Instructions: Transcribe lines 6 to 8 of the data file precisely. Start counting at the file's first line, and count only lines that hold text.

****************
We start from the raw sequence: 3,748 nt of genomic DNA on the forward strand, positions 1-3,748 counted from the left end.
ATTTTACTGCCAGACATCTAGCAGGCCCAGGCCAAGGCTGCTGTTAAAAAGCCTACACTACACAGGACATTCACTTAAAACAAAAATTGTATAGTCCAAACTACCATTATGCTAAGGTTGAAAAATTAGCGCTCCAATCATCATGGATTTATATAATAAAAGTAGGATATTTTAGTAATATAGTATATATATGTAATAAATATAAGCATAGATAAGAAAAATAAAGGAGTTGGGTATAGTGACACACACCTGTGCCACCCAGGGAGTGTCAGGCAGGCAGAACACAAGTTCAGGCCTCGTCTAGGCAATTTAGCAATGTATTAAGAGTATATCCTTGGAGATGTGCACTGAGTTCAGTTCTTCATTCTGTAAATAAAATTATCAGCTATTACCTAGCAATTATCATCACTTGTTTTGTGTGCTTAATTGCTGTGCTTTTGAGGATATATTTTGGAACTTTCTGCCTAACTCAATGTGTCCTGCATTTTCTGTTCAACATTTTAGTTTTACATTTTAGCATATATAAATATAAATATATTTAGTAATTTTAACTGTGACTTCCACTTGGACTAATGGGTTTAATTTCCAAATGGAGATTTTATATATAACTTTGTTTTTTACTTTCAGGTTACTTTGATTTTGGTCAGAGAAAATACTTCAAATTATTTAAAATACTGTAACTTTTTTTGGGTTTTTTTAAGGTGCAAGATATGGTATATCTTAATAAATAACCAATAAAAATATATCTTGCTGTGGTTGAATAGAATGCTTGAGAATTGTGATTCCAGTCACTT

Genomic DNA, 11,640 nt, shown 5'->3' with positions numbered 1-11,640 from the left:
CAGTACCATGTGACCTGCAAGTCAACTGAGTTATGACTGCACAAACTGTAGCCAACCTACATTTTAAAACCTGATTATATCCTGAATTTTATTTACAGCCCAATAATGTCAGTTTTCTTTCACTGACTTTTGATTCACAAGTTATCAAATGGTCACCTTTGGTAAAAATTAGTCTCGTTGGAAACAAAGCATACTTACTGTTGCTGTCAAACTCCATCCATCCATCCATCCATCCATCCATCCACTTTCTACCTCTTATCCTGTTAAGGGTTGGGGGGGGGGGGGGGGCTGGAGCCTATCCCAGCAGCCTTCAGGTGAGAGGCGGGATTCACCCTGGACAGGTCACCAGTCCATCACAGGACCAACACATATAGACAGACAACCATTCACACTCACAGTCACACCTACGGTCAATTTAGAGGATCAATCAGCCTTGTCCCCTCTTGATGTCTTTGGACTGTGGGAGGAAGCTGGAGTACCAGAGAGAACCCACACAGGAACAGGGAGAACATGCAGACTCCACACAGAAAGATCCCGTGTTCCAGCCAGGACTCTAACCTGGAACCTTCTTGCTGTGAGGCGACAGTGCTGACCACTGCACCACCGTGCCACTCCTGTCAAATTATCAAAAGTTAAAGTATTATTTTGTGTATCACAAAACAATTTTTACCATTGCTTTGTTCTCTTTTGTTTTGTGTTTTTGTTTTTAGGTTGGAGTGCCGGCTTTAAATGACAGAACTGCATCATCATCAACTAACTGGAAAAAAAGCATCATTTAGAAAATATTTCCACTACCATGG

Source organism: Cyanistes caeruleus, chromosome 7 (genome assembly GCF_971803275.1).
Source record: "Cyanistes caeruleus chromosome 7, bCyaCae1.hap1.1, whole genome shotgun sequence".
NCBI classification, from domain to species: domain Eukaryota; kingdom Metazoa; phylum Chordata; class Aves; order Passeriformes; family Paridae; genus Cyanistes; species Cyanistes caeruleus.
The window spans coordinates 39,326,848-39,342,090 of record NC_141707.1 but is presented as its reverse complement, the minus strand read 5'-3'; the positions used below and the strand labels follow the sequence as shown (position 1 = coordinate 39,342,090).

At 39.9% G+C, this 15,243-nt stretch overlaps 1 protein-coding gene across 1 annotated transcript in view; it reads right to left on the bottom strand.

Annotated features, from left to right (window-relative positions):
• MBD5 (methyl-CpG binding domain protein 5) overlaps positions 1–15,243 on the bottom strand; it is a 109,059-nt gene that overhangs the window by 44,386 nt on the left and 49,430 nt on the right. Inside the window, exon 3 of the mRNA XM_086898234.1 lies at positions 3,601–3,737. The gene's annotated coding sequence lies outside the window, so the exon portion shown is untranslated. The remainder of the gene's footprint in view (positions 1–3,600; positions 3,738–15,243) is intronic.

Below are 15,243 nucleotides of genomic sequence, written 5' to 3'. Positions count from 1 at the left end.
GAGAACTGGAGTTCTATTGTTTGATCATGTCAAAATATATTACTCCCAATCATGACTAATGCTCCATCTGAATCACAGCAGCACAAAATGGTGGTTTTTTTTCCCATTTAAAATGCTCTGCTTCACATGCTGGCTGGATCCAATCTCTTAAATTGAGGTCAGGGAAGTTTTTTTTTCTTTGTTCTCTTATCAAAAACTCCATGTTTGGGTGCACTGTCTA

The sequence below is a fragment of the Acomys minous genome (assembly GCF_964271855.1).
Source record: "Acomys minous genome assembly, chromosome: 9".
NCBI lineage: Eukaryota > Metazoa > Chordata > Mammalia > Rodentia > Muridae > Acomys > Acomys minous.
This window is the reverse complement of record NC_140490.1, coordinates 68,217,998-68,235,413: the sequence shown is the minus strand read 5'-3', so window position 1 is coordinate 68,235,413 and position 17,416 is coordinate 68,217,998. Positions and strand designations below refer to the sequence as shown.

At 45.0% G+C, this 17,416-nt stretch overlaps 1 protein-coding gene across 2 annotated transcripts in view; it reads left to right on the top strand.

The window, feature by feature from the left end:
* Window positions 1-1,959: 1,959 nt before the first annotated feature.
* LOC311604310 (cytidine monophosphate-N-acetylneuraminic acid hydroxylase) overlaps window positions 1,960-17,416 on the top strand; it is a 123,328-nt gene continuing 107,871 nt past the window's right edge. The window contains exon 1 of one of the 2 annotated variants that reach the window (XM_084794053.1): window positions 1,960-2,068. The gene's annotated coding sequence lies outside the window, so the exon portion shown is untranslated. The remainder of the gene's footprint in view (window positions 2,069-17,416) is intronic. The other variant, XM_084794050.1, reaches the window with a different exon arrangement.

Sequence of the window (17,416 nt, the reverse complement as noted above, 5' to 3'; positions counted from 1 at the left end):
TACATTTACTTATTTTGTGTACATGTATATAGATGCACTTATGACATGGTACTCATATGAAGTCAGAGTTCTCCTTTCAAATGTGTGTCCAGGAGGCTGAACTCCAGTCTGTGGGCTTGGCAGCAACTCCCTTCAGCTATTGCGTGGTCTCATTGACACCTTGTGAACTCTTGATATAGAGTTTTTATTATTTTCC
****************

Source record: "Cyanistes caeruleus chromosome 7, bCyaCae1.hap1.1, whole genome shotgun sequence".
NCBI classification, from domain to species: domain Eukaryota; kingdom Metazoa; phylum Chordata; class Aves; order Passeriformes; family Paridae; genus Cyanistes; species Cyanistes caeruleus.
The window spans coordinates 39,326,848-39,342,090 of record NC_141707.1 but is presented as its reverse complement, the minus strand read 5'-3'; the positions used below and the strand labels follow the sequence as shown (position 1 = coordinate 39,342,090).